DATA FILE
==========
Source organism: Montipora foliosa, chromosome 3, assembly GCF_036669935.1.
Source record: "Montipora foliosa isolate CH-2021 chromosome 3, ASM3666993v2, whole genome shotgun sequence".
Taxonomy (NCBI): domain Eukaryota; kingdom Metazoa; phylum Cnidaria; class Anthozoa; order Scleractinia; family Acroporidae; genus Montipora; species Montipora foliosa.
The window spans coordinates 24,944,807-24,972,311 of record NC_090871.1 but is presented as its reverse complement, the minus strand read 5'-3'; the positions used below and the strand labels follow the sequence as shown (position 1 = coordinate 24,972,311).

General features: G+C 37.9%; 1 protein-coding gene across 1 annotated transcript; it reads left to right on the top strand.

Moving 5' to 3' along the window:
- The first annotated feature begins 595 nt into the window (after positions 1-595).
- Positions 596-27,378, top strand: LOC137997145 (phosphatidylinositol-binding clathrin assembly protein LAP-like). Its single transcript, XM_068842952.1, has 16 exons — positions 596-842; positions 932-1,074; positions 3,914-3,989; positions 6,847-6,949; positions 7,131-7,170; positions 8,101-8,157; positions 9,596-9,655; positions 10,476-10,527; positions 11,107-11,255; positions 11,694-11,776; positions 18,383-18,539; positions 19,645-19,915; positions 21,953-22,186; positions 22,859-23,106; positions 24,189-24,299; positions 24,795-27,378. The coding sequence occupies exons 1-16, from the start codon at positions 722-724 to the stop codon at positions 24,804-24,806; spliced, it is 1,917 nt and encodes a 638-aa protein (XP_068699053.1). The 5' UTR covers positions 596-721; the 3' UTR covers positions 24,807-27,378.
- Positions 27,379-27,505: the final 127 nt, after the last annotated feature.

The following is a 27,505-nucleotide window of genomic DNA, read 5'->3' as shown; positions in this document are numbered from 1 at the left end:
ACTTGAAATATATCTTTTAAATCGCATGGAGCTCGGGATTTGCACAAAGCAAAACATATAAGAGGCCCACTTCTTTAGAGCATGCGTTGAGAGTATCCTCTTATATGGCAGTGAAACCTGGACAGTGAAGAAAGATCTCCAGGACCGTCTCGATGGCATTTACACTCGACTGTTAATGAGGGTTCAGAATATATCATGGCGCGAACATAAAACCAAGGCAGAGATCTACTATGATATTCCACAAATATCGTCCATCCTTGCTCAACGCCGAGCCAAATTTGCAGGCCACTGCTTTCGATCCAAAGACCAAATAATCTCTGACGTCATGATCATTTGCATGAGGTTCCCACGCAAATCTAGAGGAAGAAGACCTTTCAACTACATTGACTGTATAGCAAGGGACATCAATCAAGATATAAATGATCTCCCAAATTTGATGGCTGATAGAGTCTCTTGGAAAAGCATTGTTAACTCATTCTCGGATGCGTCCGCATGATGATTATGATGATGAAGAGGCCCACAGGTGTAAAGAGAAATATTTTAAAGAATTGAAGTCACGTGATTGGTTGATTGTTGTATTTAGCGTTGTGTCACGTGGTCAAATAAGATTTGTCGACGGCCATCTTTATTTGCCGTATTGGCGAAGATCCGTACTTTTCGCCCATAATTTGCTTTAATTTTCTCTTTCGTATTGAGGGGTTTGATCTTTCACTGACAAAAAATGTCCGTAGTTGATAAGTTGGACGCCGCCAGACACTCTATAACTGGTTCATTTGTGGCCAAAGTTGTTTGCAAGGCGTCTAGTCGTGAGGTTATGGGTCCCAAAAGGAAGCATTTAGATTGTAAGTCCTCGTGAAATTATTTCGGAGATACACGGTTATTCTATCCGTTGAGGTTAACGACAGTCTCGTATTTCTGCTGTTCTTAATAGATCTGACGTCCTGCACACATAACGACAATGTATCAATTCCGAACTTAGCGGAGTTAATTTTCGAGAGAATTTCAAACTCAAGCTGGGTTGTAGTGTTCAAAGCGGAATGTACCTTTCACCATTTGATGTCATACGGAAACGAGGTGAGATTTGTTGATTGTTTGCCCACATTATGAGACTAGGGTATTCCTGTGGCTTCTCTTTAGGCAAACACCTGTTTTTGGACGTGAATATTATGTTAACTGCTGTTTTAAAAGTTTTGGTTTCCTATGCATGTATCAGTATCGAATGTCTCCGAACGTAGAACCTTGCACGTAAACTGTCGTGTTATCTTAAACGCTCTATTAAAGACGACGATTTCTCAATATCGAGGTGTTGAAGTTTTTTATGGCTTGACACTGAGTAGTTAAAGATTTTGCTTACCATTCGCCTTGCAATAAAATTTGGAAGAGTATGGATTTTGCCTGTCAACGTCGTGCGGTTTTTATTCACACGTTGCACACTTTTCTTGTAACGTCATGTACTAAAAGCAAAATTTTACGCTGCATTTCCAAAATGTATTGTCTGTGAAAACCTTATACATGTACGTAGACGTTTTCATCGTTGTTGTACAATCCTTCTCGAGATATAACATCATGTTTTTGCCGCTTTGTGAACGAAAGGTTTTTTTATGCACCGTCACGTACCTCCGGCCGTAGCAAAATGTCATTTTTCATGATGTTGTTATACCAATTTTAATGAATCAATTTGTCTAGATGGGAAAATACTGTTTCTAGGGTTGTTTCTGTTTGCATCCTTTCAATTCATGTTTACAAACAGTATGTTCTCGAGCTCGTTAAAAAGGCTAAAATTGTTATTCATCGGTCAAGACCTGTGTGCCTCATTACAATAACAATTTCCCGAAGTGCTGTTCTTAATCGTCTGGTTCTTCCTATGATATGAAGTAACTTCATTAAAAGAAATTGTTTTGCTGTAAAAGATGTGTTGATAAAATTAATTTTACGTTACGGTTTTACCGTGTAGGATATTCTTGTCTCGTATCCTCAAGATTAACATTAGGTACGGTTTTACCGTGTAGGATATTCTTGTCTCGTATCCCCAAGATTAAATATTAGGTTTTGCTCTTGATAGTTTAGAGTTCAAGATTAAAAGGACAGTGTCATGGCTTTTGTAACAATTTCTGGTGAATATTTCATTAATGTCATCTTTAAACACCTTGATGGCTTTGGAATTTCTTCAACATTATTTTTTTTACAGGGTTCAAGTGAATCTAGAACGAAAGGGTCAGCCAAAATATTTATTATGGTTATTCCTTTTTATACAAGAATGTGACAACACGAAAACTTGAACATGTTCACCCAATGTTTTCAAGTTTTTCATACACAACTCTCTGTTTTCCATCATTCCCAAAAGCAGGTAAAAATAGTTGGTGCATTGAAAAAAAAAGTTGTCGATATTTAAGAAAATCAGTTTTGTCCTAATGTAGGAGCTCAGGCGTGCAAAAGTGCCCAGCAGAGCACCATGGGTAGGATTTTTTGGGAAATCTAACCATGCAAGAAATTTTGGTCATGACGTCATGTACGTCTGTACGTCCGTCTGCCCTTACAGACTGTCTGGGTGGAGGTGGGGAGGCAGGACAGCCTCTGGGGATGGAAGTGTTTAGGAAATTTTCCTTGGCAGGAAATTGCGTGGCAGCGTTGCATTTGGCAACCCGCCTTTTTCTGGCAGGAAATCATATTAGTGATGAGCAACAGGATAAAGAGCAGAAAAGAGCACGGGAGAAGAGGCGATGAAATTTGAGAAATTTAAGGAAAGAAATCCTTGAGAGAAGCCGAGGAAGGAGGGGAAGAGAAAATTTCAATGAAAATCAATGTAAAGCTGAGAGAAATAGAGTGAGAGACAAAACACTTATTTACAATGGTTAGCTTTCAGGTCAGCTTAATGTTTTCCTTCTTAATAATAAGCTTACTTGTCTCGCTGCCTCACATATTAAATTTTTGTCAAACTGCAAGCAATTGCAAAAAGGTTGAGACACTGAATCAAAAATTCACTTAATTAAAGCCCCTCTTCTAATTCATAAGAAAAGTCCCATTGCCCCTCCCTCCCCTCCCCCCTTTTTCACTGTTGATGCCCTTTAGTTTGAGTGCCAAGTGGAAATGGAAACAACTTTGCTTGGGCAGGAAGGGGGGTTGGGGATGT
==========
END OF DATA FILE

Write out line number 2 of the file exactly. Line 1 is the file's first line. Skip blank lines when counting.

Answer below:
Source record: "Montipora foliosa isolate CH-2021 chromosome 3, ASM3666993v2, whole genome shotgun sequence".